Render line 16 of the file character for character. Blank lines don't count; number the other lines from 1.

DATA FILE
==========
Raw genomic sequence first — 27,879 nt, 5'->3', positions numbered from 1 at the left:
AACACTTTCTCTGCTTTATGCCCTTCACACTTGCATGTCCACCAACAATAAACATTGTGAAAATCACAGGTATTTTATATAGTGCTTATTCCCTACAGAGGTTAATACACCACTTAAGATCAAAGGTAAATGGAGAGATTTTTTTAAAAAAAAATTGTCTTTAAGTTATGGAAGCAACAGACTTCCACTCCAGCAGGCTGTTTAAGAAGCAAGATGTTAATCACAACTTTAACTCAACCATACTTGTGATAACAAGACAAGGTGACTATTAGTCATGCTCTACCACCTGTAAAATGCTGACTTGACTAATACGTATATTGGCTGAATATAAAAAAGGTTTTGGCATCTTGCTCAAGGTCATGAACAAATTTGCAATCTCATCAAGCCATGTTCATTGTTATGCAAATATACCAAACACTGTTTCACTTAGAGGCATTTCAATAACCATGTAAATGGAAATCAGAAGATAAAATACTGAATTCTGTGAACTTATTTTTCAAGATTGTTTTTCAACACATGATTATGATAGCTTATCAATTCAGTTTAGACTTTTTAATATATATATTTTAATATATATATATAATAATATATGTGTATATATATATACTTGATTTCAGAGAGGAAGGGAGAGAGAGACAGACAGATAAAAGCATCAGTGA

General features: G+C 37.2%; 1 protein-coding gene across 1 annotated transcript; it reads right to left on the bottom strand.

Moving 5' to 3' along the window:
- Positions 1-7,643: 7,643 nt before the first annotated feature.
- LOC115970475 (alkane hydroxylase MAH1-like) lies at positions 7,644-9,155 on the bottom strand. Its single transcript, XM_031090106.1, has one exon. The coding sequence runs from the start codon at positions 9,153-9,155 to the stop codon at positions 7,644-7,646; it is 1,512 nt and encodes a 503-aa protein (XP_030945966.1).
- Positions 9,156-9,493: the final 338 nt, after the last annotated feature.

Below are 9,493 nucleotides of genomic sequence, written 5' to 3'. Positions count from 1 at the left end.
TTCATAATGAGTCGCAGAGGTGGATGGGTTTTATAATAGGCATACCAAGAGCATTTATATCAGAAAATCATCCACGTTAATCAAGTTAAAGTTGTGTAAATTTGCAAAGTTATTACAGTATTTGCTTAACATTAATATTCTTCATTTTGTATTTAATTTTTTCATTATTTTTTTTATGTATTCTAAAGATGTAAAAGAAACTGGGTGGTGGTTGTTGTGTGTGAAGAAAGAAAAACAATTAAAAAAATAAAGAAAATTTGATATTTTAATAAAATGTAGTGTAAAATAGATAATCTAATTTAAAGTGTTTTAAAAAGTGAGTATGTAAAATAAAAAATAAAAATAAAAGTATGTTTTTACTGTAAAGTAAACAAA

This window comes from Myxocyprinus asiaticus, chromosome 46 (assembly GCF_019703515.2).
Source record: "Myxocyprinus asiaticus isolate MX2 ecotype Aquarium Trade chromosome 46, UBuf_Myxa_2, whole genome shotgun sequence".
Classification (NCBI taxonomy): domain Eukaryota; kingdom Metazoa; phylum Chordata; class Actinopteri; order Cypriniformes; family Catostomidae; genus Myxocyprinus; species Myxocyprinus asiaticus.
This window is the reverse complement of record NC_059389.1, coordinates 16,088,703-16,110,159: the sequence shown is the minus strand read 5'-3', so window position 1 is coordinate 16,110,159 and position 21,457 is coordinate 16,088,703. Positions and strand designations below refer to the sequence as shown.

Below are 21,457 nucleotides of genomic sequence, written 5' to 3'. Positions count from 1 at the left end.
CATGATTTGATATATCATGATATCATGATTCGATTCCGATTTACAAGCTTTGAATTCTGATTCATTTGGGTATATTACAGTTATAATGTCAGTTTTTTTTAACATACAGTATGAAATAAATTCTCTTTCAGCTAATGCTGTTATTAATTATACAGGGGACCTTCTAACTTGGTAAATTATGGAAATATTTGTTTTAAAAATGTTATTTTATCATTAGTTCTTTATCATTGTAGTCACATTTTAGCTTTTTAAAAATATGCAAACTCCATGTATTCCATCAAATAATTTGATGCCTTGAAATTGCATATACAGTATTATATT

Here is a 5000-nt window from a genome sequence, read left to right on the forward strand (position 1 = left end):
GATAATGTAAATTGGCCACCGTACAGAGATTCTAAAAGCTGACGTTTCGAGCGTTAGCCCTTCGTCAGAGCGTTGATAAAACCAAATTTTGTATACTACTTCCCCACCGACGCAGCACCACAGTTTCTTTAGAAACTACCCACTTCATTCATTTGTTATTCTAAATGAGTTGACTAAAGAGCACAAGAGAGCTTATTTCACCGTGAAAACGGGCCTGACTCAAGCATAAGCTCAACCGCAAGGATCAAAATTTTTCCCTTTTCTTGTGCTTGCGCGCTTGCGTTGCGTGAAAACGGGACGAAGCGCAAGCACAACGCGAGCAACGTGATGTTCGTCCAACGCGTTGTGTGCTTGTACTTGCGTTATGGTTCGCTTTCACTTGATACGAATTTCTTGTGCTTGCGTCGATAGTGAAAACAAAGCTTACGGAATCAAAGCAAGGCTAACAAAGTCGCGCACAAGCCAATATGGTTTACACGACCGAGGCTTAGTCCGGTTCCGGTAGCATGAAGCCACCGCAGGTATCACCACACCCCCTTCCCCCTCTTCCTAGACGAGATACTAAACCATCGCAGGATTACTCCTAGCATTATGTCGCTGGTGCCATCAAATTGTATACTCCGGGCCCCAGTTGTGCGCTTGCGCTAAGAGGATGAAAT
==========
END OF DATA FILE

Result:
Here is a 5000-nt window from a genome sequence, read left to right on the forward strand (position 1 = left end):